Poems” – and RootsRated reports- “are made by fools like me
But only God can make a tree.”
Pardon my paraphrasing and liberations with the Poem, “Trees,” by Joyce Kilmer. Kilmer is most remembered for the simplicity and beauty of this work. Tragically, Kilmer died during WWI in France. The man’s poetic legacy needed to be memorialized; a 3,800-acre tract of virgin, cove hardwood forest, along Little Santeetlah Creek was chosen to stand as a memorial to the man who personified trees.
What Makes It Great
Today, the Joyce Kilmer Memorial Forest stands as one of the largest tracts of virgin timber on the East Coast. Kilmer’s cove hardwood forest is home to a vast variety of flora and fauna. Oak, Beech and Sycamore trees share the woods with laurels, azaleas and wildflowers, but the landscape is dominated by the comparably colossal “Big Poplars.” These 400 year old giants of Joyce have grown in girth to a staggering 20ft circumference and reached heights greater than 100ft.
Until the turn of the 20th century these yellow-poplar giants struggled for light beneath a canopy of American Chestnuts. The American Chestnut was considered the “Redwood of the East” before a blight - discovered on imported Asian Chestnuts at the Bronx Zoo in 1904 – devastated the old growth population. As you read this, another behemoth, which shares the slopes with yellow-poplars, is in danger of becoming extinct. Hemlocks in Joyce Kilmer have been so ravaged by the Wooly Adelgid that the Forest Service was forced to fell nearly their entire lot. With Wilderness regulations changing rapidly in today’s world blights and insects are not the only threat to the woods. Let these remaining giants stand not only as a memorial to a poet, but as a towering homage to the power of preservation!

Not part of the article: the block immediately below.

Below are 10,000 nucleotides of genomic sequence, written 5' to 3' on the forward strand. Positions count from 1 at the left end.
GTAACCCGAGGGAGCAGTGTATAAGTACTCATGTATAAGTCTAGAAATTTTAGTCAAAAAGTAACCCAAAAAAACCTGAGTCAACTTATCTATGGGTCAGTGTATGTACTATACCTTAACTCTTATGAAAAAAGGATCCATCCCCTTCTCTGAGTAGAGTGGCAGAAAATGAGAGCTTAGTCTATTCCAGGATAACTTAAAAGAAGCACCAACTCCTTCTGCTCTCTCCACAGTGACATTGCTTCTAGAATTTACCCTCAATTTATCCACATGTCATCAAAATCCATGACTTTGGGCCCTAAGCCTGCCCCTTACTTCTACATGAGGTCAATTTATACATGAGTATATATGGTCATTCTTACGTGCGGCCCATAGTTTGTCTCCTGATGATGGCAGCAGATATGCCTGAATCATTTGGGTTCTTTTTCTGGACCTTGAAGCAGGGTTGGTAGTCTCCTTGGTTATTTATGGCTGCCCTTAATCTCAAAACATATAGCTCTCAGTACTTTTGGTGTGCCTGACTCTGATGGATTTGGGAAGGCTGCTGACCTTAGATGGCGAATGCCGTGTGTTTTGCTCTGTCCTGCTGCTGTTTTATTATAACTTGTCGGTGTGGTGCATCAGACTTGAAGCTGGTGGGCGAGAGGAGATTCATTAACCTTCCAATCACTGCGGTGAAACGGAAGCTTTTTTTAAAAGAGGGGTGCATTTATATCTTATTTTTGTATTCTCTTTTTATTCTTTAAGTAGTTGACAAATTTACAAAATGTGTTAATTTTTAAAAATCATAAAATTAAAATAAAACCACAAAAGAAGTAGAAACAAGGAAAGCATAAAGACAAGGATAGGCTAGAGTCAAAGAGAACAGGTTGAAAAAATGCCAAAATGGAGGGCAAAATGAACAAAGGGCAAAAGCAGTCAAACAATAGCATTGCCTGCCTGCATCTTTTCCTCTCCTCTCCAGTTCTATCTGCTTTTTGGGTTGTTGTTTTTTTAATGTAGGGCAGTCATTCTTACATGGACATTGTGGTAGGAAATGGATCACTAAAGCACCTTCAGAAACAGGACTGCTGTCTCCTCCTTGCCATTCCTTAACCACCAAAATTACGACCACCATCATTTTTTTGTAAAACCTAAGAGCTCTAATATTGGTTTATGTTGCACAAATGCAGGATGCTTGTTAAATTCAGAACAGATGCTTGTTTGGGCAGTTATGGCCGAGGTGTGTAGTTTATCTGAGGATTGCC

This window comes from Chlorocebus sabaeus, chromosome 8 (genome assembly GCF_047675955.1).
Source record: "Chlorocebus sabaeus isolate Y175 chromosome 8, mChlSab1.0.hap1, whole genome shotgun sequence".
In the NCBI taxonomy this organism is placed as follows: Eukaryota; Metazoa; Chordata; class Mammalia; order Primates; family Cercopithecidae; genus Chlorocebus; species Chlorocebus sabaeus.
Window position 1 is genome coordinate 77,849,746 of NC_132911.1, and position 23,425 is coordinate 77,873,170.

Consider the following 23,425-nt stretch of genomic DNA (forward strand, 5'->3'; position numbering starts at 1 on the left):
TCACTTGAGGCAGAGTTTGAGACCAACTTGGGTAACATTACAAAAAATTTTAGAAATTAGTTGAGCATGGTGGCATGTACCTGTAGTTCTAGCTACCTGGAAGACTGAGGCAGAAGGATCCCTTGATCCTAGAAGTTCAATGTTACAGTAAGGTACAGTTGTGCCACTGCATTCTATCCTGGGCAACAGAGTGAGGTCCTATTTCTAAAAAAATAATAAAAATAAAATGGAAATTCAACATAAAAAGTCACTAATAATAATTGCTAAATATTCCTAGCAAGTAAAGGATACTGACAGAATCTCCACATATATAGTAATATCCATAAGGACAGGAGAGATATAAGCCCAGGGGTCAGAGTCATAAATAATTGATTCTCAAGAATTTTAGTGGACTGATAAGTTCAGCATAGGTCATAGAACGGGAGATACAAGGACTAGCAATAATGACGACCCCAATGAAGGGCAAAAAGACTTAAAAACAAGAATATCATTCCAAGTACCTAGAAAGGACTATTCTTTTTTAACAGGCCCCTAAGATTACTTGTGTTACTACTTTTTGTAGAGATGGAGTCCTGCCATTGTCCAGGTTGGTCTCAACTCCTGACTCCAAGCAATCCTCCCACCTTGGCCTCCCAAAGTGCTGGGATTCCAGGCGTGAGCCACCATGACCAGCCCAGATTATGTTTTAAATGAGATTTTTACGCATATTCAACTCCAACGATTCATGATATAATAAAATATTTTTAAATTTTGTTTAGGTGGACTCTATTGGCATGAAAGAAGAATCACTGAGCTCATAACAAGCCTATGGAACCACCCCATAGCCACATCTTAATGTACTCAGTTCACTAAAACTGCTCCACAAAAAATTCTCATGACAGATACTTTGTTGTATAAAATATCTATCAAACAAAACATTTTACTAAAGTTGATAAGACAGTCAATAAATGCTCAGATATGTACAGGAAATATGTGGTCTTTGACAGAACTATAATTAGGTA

Who is Going to Love It
Tree huggers – and we say that in the most adoring way possible – will pine over the canopy within the Memorial Forest. The towering yellow-poplars put on a vibrant display of budding green and “tulip-poplar flowers” in the spring while fall sees the canopy painted a hue of heavenly yellow. Hikers can explore the mighty forest by way of a 2 mile, double loop trail. The upper, Poplar Cove Loop is home to the most impressive poplar specimens.